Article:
The latest update to WaveDNA’s unique beat programming software introduces a number of attractive new options. Greg Scarth explores version 1.4.

wavedna liquid rhythm

Liquid Rhythm, with BeatWeaver’s BarForm Map in the centre

WaveDNA’s Liquid Rhythm offers a unique approach to drum programming. Version 1.3, released late last year, was a substantial overhaul of the software, introducing a number of innovative new features. With version 1.4 (a free upgrade for existing owners), the aim isn’t so much to reinvent the package, but to hone and polish the features to make the entire approach more efficient and even more flexible.

Liquid grooves

Liquid Rhythm runs as a standalone application, interfacing with your DAW via a VST/AU/RTAS plugin. The central focus is the Arranger Canvas, which is instantly familiar as a linear arrangement view just like you’d find in a DAW. Before creating a beat, you begin by putting together a kit from the sample library (kits can contain loops as well as individual hits). The range of built-in sounds is quite thorough thanks to a selection of genre-based additional downloads, while custom sample libraries can also be added with ease. It’s worth noting that once you’ve created a beat you can also swap samples in real time as the arrangement plays back, making it easy to audition different drum sounds in the context of the overall beat (this should really be taken for granted in 2014, but too many sample-based drum machines and instruments still complicate the process).

There are a few different ways you can approach the creation of beats in Liquid Rhythm, but the most obvious places to start are the BeatBuilder section and BeatWeaver, the software’s built-in ‘rhythm synthesiser’. BeatWeaver is the feature which best demonstrates Liquid Rhythm’s unique approach, based around a multiple-choice system for creating one-bar rhythms from pre-defined BarForms and BeatForms. Select a bar in the arranger, then audition one-bar patterns on the BarForm and BeatForm Maps until you find something which works in your groove. A BeatSeeker option below the Map automatically highlights the most appropriate patterns for your beat, with an option to specify a genre in order to whittle the choice down further. Suggestions are made based on the instrument type, so if you select a kick drum track you’ll get suggestions of suitable kick drum patterns, which might be totally different to the patterns suggested for, say, hi-hats. Version 1.4 also introduces a new Custom Instrument Type option, which allows you to override the default instrument type of the chosen sound.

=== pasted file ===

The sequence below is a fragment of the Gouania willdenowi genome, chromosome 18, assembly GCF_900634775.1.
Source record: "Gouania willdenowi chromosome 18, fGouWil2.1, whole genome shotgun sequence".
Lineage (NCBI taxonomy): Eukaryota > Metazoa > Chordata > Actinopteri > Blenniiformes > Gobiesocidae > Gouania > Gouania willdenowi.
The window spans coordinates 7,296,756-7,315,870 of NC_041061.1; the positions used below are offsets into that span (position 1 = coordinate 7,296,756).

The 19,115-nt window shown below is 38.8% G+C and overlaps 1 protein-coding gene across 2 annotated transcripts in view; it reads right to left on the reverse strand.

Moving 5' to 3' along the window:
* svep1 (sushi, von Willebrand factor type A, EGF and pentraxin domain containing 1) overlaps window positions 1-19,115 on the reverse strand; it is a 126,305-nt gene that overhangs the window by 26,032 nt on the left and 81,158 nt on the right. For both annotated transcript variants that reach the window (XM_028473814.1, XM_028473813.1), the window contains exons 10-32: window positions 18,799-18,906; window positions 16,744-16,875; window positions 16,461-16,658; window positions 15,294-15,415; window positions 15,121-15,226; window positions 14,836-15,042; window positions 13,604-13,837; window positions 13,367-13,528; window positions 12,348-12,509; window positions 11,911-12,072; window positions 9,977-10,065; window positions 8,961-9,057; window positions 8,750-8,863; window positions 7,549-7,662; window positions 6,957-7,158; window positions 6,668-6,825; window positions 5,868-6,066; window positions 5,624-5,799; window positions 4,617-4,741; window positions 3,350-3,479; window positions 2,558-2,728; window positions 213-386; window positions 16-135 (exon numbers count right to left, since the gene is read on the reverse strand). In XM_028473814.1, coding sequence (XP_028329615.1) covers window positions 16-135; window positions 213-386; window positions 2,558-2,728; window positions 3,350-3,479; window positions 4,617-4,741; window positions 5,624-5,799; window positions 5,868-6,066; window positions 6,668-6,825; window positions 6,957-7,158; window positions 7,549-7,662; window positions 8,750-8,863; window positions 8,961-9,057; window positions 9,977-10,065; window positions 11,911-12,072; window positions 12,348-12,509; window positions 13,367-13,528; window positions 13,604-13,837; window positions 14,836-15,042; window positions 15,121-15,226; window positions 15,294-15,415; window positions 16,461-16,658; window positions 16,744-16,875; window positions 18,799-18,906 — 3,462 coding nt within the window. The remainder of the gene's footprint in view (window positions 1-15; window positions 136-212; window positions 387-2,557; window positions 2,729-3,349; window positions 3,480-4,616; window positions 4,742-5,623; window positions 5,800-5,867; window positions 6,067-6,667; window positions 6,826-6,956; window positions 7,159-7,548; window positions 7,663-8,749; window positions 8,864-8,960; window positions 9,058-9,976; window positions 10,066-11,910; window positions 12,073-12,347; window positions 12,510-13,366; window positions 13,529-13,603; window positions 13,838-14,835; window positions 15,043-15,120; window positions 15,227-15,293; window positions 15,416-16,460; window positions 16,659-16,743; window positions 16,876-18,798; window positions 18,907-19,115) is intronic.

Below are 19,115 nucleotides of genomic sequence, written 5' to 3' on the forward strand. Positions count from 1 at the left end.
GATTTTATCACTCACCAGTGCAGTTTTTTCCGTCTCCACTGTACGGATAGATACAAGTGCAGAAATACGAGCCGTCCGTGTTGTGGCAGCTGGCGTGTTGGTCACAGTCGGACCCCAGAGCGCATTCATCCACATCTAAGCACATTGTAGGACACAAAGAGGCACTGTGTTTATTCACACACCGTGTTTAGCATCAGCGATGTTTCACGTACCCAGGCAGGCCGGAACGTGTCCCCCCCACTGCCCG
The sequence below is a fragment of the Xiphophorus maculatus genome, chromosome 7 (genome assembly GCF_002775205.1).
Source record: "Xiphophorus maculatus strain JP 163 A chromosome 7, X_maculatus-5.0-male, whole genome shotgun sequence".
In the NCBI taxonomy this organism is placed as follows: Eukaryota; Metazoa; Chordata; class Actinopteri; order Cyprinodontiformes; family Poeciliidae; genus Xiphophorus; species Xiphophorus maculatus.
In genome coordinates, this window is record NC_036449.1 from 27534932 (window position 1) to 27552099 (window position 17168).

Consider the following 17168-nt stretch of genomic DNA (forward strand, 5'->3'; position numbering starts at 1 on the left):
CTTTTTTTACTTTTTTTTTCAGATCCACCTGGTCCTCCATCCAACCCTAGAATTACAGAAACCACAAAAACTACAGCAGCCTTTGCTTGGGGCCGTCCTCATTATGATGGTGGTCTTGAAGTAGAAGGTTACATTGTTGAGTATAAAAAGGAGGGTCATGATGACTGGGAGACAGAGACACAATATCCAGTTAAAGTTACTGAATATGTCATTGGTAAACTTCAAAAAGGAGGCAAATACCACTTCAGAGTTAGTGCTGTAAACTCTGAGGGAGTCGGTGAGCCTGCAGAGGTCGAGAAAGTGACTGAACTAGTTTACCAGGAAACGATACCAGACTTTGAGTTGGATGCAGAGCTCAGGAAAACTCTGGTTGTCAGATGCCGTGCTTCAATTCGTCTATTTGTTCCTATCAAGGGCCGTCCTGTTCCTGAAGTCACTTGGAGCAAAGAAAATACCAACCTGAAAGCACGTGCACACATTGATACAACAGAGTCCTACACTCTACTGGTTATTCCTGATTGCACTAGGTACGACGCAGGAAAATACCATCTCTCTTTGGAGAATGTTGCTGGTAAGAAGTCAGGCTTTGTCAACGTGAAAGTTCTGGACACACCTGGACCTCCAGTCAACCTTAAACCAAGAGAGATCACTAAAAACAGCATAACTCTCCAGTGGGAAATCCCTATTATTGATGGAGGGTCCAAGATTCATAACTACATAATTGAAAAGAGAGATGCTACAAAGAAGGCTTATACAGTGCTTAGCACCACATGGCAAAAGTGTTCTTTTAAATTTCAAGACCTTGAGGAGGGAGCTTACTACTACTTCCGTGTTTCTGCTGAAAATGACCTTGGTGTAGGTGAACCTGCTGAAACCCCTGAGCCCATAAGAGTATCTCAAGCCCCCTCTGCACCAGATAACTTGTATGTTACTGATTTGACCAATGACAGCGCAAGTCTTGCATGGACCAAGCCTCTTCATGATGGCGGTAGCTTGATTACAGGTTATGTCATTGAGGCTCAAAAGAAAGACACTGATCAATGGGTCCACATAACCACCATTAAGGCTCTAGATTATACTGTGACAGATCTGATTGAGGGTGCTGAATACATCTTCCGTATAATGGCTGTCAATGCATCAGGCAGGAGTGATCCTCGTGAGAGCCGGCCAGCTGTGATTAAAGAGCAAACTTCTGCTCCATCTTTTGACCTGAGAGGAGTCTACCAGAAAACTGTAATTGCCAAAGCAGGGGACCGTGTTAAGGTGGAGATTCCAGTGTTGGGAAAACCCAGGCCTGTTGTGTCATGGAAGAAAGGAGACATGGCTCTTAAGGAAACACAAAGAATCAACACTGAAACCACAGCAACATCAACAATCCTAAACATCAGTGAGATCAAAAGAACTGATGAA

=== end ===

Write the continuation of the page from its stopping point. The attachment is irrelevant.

Patterns are displayed using a simple notation system which differs slightly from the typical step sequencer or piano roll grid. Diamonds are used to represent notes, with rectangular bars above them to indicate velocity. The notes can also sit in what Liquid Rhythm calls BeatForms, which are groups of notes that fit into an 8th-note beat. BeatForms sit in BarForms, which are entire bars of beats. You can, of course, choose to ignore the BeatForms and BarForms found in BeatWeaver and simply program your own patterns from scratch in the arrangement window. Version 1.4 also introduces a BeatForm Editing option, which allows you to ‘paint’ clusters of notes into the arrangement view. It’s particularly useful for instruments which tend to repeat throughout a bar, such as hi-hats and percussion sounds.

Notation in the Arranger

Notation in the Arranger

Liquid Rhythm treads the fine line between presets and user-programmed patterns very well. There are so many options on offer that it’s impossible to think of this as ‘just’ a preset-based tool. With dozens of BeatForms and BarForms on offer for each instrument, WaveDNA claim that the built-in BeatForms and BarForms can be combined to create ten quadrillion different patterns, and that’s before you even start programming custom rhythms in Note Edit Mode.

So far, it’s a convenient and efficient approach to beat programming, but the real strength of Liquid Rhythm lies in its ‘intelligent’ features. The Molecule Tools pane at the bottom of the screen is the focus here, offering a huge range of tools for manipulating and randomising parts of your beat by adjusting timing, accents and even patterns. The BeatForm Tumbler, for instance, allows you to turn rotary controls to adjust the pattern in 8th-note segments. The Accent Mods section, meanwhile, allows you to manipulate the velocity and timing of hits for interesting syncopation and swing effects. Once you’ve got to grips with the options available it’s a very intuitive approach. Molecular options also appear in the BeatWeaver features; select multiple BeatForms from the Map and the Molecule pane appears, offering variations on the patterns you’ve selected.

Molecule Tools:

Some of the Molecule Tools: Accent Mods and the BeatForm Palette with suggested grooves